HTC Desire

HTC Desire Review

HTC Desire Review

The HTC Desire is the company's second-strike in what they hope will be a one-two sucker punch for the Android competition. Following on from the excellent HTC Legend, the Desire borrows plenty from Google's Nexus One but packages it with HTC Sense for arguably better out-of-the-box usability. It makes for a tricky argument, however; HTC manufacture both smartphones, and have been accused by some of purposefully building the Desire to a price by snipping away at the spec sheet. We've got two questions, then: is the HTC Desire any good, and does it hold its own against the Google Nexus One? To find out, check the full SlashGear review after the cut.

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HTC Desire Unboxing [Video]

HTC Desire Unboxing [Video]

While the HTC Legend was a shiny, unibody wonder, the undoubtable star of Mobile World Congress last month was the HTC Desire. Instantly dubbed "the Nexus One with Sense", the Android 2.1 smartphone has just arrived on the SlashGear doorstep demanding its unboxing video privileges. Who are we to turn down a 3.7-inch AMOLED display, 1GHz Snapdragon processor and 5-megapixel camera? Check out the unboxing, plus a first-look comparison with the Nexus One, after the cut.

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HTC Legend: I need a Hero

HTC Legend: I need a Hero

You could well argue that the HTC Hero was the Android smartphone of 2009. While Motorola's DROID brought with it a larger display, newer version of the OS and arguably more functional hardware keyboard, HTC led the pack months in advance. Multitouch-capable, distinctly designed and outfitted with a genuinely compelling UI in the shape of HTC Sense, the Hero fast became the poster-child of Android. Now, the company are hoping to follow that success with the HTC Legend, a slick Hero update with a tactile unibody aluminum shell. Is it a worthy sequel or has the HTC Desire stolen the Legend's flagship thunder; more importantly, is it sufficiently different from the smartphone it replaces?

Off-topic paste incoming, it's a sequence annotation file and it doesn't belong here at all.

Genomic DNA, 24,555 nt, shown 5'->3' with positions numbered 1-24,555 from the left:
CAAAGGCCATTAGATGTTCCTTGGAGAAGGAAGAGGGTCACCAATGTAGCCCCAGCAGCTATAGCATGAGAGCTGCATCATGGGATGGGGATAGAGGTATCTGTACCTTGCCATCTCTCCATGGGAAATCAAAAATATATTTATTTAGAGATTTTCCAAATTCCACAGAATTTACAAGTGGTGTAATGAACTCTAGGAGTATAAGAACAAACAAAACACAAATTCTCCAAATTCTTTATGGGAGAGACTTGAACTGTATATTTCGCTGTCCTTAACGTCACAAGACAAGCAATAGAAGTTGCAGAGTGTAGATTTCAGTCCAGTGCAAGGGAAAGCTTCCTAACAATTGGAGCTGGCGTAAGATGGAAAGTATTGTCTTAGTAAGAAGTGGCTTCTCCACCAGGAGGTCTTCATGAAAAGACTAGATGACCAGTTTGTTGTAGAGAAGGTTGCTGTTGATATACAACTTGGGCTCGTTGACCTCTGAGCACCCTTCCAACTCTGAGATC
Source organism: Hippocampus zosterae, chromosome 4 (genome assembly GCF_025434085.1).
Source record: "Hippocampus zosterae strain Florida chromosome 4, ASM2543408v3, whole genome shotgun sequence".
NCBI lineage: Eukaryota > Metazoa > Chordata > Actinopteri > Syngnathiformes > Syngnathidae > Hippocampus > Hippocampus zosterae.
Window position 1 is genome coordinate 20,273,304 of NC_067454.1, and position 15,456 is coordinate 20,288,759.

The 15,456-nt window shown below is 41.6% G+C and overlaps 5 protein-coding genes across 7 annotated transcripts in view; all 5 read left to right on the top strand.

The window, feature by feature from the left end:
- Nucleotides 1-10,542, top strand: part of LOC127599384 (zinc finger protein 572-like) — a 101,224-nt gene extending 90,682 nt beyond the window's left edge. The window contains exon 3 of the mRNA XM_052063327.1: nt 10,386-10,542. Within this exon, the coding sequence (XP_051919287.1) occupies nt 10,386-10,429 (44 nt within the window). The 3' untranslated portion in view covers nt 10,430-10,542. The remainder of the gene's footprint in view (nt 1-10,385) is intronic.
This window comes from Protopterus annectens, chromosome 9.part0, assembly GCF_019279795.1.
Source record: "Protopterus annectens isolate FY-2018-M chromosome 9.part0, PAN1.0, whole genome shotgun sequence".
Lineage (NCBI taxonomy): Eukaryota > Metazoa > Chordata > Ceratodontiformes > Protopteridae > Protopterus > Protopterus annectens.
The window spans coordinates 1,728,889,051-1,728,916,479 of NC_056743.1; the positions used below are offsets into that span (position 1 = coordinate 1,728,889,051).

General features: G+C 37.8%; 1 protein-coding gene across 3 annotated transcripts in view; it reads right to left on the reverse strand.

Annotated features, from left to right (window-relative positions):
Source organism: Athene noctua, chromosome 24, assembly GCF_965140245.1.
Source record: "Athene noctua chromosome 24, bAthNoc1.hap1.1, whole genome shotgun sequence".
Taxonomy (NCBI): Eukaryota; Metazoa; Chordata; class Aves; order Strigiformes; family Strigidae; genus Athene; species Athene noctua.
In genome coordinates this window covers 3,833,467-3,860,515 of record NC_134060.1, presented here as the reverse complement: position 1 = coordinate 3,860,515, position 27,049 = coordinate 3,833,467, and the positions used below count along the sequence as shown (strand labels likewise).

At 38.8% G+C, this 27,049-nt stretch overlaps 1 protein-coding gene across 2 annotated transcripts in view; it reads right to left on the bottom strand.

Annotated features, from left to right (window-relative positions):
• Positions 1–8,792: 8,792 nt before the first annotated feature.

HTC Sense already hacked for Nexus One

HTC Sense already hacked for Nexus One

When we wrote on Saturday that one of the more obvious differences between the HTC Desire and the Google Nexus One would be rapidly addressed by the Android home-brew crowd, we perhaps didn't expect a custom Nexus One ROM with HTC Sense and Flash 10.1 support to come so soon.  Still, if you're at the bleeding edge and you simply can't wait until the Desire's April 2010 release date to get your hands on the new version of Sense, Modaco are offering an alpha-build ROM for the Nexus One.

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HTC Desire vs. Google Nexus One

HTC Desire vs. Google Nexus One

One of the biggest announcements from MWC 2010 this past week has been the official debut of the HTC Desire, instantly dubbed the Google Nexus One with HTC Sense. With HTC the OEM parent behind both theirs and the Google-branded smartphone, would-be buyers (and potentially remorseful Nexus One owners) are already looking for the differentiating factors between the two; check out our head-to-head comparison after the cut.

HTC Desire Hands-on

HTC Desire Hands-on

We've made no bones about how impressed we've been by the Google Nexus One - at least one member of the SlashGear team abandoned his iPhone 3GS in favor of it, in fact - but the HTC Desire may just have stolen our hearts. Ostensibly the same device as the Nexus One, albeit in a different casing, what makes the difference is HTC's Sense UI, which as we found on the Legend is a neat step up over previous-gen devices. Check out more first-impressions, together with a hands-on gallery and video, after the cut.

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HTC Desire official: Nexus One with HTC Sense

HTC Desire official: Nexus One with HTC Sense

HTC have officially announced the HTC Desire - the handset previously known as the HTC Bravo - at Mobile World Congress 2010 this week. The smartphone is, in essence, HTC's own-brand version of the Google Nexus One, tailored to a European market. As with the Nexus One there's a 3.7-inch AMOLED capacitive touchscreen, 5-megapixel camera with LED flash and Android 2.1; you also get the same, 1GHz Snapgragon processor. The key differences are the inclusion of the latest version of HTC Sense, the omission of active noise cancellation, and the use of an optical joystick rather than a physical trackball.

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